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Zuppero Berry Farm

NEWS ARTICLE from The Press, 8-3-05, By Julie A. Short

Pick your own berries at the Zuppero Berry Farm

``AVON -- ... Longtime Avonites may remember the summer tradition of picking blue berries at the Zuppero Berry Farm (2935 Jaycox Road). Well, it's blue berry picking season; and the farm is open on Saturdays and Wednesdays through mid-August for the public to come an enjoy a sunny afternoon among the six acres of highbrush berry plants which are over 45 years old.

"We are a third generation of family farmers in Avon since 1918," Pauline Schneider said. "My grandfather came from Sicily in hopes of a better life. My husband, Rick, and I took over the farm a number of years ago because we didn't want the farm to go into another family's hands. It's now a hobby for us and the berry picking is very therapeutic. Our sons, Lukas and Marcus help us a great deal."

Rick's roots are deeply in Avon as well. Schnieder Court was named after his grandparents. Pauline's father, Tony Zuppero, grew and picked the berries for more than 20 years and would take them to the local food commission to sell them.

"We did have raspberries on the farm, but they are a very delicate fruit," Pauline said. "There are also other vegetables on the farm including tomatoes, jalapeno peppers, broccoli and eggplant. We also have a number of beehives and about three years ago started making and selling our own honey."

The PRESS recently visited the Zuppero Farm on a designated picking day, but unfortunately, the rough rainy weather from the past week, postponed the days picking.

"The drought was not good to us," Pauline said. "We don't irrigate, so we rely on the rain. The plants don't like to be kept to wait, so we need a nice balance of sun and rain. We have a lot of regulars that like to come and pick so I tell people to always call first because we leave updates on the answering machine if we are picking on a certain day or not."

According to Pauline, there are five different varieties of blueberries, which vary in size, color, shape and flavor.

"One particular variety is good for pies," she said. "When people come to pick, I show them the areas where the pie berries are. Other varieties are good in fruit salads, pancakes, muffins, cereals, cobblers, fruit smoothies and ice cream. They can also be used for vinegars, wine, brandy, jellies and jams.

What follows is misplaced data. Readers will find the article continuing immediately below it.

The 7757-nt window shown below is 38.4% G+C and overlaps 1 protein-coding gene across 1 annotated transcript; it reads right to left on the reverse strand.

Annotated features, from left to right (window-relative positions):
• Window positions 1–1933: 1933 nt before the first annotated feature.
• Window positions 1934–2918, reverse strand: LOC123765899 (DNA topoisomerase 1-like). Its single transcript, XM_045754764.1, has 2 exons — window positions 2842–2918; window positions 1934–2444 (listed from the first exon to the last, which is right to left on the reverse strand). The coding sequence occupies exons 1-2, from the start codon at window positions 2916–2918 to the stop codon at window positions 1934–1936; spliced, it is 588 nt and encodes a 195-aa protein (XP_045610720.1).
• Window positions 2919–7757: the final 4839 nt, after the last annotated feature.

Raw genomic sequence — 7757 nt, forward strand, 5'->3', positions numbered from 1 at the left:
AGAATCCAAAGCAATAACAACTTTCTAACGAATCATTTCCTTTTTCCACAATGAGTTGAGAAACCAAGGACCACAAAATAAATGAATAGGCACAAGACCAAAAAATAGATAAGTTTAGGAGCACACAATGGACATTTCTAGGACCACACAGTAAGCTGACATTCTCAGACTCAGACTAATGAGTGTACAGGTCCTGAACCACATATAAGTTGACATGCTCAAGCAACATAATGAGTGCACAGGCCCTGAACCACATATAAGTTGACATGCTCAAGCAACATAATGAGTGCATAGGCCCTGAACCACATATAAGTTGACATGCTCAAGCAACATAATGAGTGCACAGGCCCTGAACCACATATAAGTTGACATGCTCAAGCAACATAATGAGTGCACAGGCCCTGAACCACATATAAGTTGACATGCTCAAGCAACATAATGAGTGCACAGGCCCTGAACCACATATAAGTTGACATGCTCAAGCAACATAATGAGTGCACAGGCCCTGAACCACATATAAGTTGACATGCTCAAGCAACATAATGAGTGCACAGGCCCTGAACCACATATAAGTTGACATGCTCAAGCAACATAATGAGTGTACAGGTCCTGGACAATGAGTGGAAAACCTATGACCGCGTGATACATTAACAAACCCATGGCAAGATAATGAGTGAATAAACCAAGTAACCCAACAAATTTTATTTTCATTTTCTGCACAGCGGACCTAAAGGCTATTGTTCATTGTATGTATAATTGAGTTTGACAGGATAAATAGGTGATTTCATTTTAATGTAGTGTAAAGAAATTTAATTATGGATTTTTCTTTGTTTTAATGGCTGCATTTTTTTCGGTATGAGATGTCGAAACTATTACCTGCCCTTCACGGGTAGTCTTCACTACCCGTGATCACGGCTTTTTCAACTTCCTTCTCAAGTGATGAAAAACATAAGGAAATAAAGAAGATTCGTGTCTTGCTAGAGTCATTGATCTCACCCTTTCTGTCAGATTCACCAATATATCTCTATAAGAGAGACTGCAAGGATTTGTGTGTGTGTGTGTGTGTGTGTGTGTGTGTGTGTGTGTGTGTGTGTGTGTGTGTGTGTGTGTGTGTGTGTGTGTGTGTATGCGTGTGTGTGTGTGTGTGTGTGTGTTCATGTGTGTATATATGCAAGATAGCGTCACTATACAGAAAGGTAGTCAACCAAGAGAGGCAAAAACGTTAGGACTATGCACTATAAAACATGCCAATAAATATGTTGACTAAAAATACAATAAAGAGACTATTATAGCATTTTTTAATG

People often ask how do you store berries and I tell them, 'we eat them so fast, they don't stay around too long.' My husband is also the baker in our house. His mother taught him how to bake pies so he uses a lot the berries for them."

When visitors come to the farm on designated 'picking' days, they receive a pail and a freezer bag to take their berries home in. After picking, the berries are sold by the pound. A pail can hold up to 11 pounds of berries.

"I never wash the berries either," Pauline said. "We don't use any chemicals on them so you can eat them right off the vine. Berries have a natural film on them and they are okay to eat right off the vine. I tell people when they are out there picking to eat the different berries so they can get a sampling of how the different berries taste.

"Another great thing about berry picking is that everyone can do it, young and old," she continued. "Plus there are no thorns on the plants and your don't have do a lot of bending down. It's fun to pick berries. We have a lot of grandparents who come out with their grandkids and they pick berries."

The Schneiders start to trim the berry plants in March to get ready for the upcoming season. They have recently planted two-year old blueberry plants to replace vacant spots in the patch. Rick plans to clear a lot next to the existing patch to expand the fruit growing opportunities.

"Blueberries are extremely good for you," Pauline said. "They are full of antioxidants and are good for the brain and rejuvenation."

Pauline also noted that Charles Behnke, horticultural agent with Ohio State University Extension-Lorain County, has been instrumental in giving guidance and information regarding fruit growing. "He's a wealth of knowledge," she said.

The hours of operation blueberry picking are Wednesdays from 5-8 p.m. and Saturdays from 9 a.m. to 3 p.m. Sunday hours are available as the season progresses and as the berries ripen. The patch is closed when conditions or wet or the berries are not ripe enough. Call 937-5437 to verify times.''

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